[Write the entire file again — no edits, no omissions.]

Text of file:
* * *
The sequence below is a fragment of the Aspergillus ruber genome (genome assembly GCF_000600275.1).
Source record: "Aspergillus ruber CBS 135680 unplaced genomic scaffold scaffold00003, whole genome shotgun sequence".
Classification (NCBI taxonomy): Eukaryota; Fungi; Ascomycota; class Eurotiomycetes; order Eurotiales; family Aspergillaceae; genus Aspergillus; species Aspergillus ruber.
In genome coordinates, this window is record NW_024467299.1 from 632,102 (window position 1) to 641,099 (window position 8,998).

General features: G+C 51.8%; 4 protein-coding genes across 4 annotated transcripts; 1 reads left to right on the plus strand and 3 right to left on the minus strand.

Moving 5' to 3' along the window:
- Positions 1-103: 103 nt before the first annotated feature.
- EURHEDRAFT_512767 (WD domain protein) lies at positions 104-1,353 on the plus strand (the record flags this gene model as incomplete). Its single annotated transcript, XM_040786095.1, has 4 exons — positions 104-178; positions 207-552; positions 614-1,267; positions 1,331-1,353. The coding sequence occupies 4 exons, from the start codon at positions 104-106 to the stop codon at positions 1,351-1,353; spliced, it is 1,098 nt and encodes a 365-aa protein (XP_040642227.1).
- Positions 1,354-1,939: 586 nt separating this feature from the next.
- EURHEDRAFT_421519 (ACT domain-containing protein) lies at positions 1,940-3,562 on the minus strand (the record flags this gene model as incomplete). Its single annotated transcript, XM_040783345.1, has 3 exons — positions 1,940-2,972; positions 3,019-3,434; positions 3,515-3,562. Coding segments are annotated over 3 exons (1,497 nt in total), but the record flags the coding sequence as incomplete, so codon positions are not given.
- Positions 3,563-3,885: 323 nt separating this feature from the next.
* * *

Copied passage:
The sequence below is a fragment of the Aspergillus ruber genome (genome assembly GCF_000600275.1).
Source record: "Aspergillus ruber CBS 135680 unplaced genomic scaffold scaffold00003, whole genome shotgun sequence".
Classification (NCBI taxonomy): Eukaryota; Fungi; Ascomycota; class Eurotiomycetes; order Eurotiales; family Aspergillaceae; genus Aspergillus; species Aspergillus ruber.
In genome coordinates, this window is record NW_024467299.1 from 632,102 (window position 1) to 641,099 (window position 8,998).

General features: G+C 51.8%; 4 protein-coding genes across 4 annotated transcripts; 1 reads left to right on the plus strand and 3 right to left on the minus strand.

Moving 5' to 3' along the window:
- Positions 1-103: 103 nt before the first annotated feature.
- EURHEDRAFT_512767 (WD domain protein) lies at positions 104-1,353 on the plus strand (the record flags this gene model as incomplete). Its single annotated transcript, XM_040786095.1, has 4 exons — positions 104-178; positions 207-552; positions 614-1,267; positions 1,331-1,353. The coding sequence occupies 4 exons, from the start codon at positions 104-106 to the stop codon at positions 1,351-1,353; spliced, it is 1,098 nt and encodes a 365-aa protein (XP_040642227.1).
- Positions 1,354-1,939: 586 nt separating this feature from the next.
- EURHEDRAFT_421519 (ACT domain-containing protein) lies at positions 1,940-3,562 on the minus strand (the record flags this gene model as incomplete). Its single annotated transcript, XM_040783345.1, has 3 exons — positions 1,940-2,972; positions 3,019-3,434; positions 3,515-3,562. Coding segments are annotated over 3 exons (1,497 nt in total), but the record flags the coding sequence as incomplete, so codon positions are not given.
- Positions 3,563-3,885: 323 nt separating this feature from the next.